On Friday 19th March 2021, Commonwealth Secretary-General, the Rt. Hon Patricia Scotland QC, delivered this year’s Last Lecture at Strathmore Law School. Patricia Scotland is the sixth Commonwealth Secretary-General, the second from the Caribbean and the first woman to hold the post. She was also the first black woman and the youngest to be appointed a Queen’s Counsel (QC) in 1991.
In attendance were Professor Da Silva, Strathmore University Deputy Vice-Chancellor – Research and Innovation; Dr. Kwenjera, Dean of Strathmore Law School; Dr. Franceschi, Founding Dean (Emeritus) of Strathmore Law School and Senior Director of Governance and Peace at the Commonwealth; Members of Staff from the Commonwealth and faculty and students from Strathmore Law School.
Choose to Change
Titled “The SG Challenge: Choose to Change” the main takeaway from the Secretary-General’s keynote address was a call-to-action to reconsider the foundations of our societies. She emphasised that the pressing concerns of our time, notably the public health crisis occasioned by the COVID-19 pandemic and the civil unrest being witnessed in many countries, expose the fragility of our global and national systems. This, she argued, requires bold and innovative responses poised to renew faith in institutions to cultivate better governance both nationally and globally.
Addressing the students and the Law School’s soon-to-be Graduating Class of 2021, the Secretary-General stated that the challenge of transforming rigid and outdated systems of governance will require the creativity and courage of robust youth. To succeed, she stressed the centrality of three key values—integrity, trust, and respect. Integrity: the courage to be whole and to mould oneself in relation to truth. Trust: to believe firmly in the achievement of justice. Respect: due regard for oneself and others in a world too eager to reduce lived experiences to data.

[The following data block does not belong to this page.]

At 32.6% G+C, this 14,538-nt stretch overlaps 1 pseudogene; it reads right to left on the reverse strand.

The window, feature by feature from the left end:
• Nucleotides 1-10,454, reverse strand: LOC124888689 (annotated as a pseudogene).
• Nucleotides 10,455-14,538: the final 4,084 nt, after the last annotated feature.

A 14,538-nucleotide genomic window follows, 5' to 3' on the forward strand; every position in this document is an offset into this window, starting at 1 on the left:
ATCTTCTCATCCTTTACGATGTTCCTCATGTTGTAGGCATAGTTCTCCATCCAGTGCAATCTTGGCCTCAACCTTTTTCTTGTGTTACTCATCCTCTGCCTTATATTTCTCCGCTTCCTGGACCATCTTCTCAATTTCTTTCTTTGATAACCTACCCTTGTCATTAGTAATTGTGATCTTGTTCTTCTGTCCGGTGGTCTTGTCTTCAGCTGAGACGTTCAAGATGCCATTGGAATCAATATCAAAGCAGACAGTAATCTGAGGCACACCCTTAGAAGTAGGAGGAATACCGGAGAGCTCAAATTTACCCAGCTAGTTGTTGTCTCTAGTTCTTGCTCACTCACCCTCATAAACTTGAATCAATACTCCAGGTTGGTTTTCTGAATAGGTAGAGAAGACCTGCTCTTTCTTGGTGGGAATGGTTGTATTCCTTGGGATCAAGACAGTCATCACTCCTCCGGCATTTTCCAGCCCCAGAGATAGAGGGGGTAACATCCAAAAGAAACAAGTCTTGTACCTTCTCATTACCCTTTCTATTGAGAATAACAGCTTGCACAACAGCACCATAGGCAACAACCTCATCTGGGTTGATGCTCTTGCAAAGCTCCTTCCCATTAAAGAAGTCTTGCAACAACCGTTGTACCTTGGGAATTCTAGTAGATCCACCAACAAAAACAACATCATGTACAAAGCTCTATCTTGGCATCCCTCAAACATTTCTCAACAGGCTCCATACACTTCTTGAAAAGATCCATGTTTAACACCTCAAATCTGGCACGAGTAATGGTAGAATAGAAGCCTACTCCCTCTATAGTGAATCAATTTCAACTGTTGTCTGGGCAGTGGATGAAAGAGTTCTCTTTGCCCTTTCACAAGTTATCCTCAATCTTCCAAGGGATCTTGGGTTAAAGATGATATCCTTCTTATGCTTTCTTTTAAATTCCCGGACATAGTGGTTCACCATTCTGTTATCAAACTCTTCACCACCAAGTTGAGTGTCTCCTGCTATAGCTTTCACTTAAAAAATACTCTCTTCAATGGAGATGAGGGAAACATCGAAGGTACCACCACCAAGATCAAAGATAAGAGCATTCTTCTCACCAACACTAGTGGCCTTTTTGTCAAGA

Today, we face the daunting but not-impossible task of reimagining and creating the new post-pandemic era. The pursuit of a truer form of democracy and inclusivity, transparent and accountable government, wealth equality, the preservation of eco-systems and biodiversity, among others. These ambitions will be futile in the absence of the meaningful participation of the younger generation.
After responding to several questions from the audience, the Secretary-General concluded by reaffirming the Commonwealth’s commitment to support the younger generation in exploring new possibilities to reshape the world as we know it.
This article was written by Wambui Kelemba, a 3rd Year LLB student at the Strathmore Law School.
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